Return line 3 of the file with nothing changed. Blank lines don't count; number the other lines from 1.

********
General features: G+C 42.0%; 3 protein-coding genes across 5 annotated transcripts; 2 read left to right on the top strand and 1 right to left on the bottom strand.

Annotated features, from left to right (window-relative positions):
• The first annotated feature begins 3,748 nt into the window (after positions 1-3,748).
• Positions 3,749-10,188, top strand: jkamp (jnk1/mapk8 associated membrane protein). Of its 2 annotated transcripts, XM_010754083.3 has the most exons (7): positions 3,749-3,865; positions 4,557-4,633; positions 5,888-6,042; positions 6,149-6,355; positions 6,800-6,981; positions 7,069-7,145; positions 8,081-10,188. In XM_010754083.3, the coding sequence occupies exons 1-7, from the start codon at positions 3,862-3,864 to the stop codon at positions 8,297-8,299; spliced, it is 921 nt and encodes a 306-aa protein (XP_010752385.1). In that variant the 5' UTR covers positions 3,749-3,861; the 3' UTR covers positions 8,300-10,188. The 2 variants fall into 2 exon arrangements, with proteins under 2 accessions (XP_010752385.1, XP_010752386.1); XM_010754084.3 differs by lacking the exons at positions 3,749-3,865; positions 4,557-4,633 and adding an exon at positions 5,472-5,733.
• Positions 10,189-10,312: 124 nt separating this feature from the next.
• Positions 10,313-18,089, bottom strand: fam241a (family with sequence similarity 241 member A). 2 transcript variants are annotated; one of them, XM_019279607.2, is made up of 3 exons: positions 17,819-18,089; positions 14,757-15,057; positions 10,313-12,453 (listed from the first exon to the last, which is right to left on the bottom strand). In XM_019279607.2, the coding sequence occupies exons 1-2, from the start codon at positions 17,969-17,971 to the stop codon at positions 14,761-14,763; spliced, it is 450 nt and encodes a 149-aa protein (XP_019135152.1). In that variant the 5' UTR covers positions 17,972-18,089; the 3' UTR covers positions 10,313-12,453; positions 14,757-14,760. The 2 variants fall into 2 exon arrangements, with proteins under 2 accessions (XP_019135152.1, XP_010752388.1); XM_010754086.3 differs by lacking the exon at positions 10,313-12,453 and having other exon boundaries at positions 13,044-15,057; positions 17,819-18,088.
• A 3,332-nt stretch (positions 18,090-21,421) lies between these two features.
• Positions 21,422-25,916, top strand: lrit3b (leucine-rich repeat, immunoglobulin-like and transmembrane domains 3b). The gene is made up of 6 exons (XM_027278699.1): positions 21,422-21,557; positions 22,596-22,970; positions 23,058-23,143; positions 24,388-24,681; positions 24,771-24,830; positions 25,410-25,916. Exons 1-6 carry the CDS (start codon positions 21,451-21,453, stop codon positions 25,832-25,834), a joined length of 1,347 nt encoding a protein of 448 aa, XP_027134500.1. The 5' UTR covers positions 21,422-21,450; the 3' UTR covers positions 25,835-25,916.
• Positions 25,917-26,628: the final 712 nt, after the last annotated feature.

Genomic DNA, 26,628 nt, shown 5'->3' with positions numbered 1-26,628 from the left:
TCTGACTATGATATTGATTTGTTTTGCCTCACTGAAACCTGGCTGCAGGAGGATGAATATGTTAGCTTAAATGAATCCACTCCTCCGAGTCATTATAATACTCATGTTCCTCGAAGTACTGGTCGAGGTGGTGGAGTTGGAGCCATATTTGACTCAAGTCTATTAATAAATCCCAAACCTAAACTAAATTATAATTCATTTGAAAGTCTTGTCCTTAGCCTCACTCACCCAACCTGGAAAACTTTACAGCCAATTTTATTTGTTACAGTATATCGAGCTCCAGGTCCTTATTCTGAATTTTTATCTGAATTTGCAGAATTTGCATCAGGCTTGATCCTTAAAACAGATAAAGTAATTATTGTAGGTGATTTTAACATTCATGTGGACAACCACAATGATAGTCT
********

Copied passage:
• The first annotated feature begins 3,748 nt into the window (after positions 1-3,748).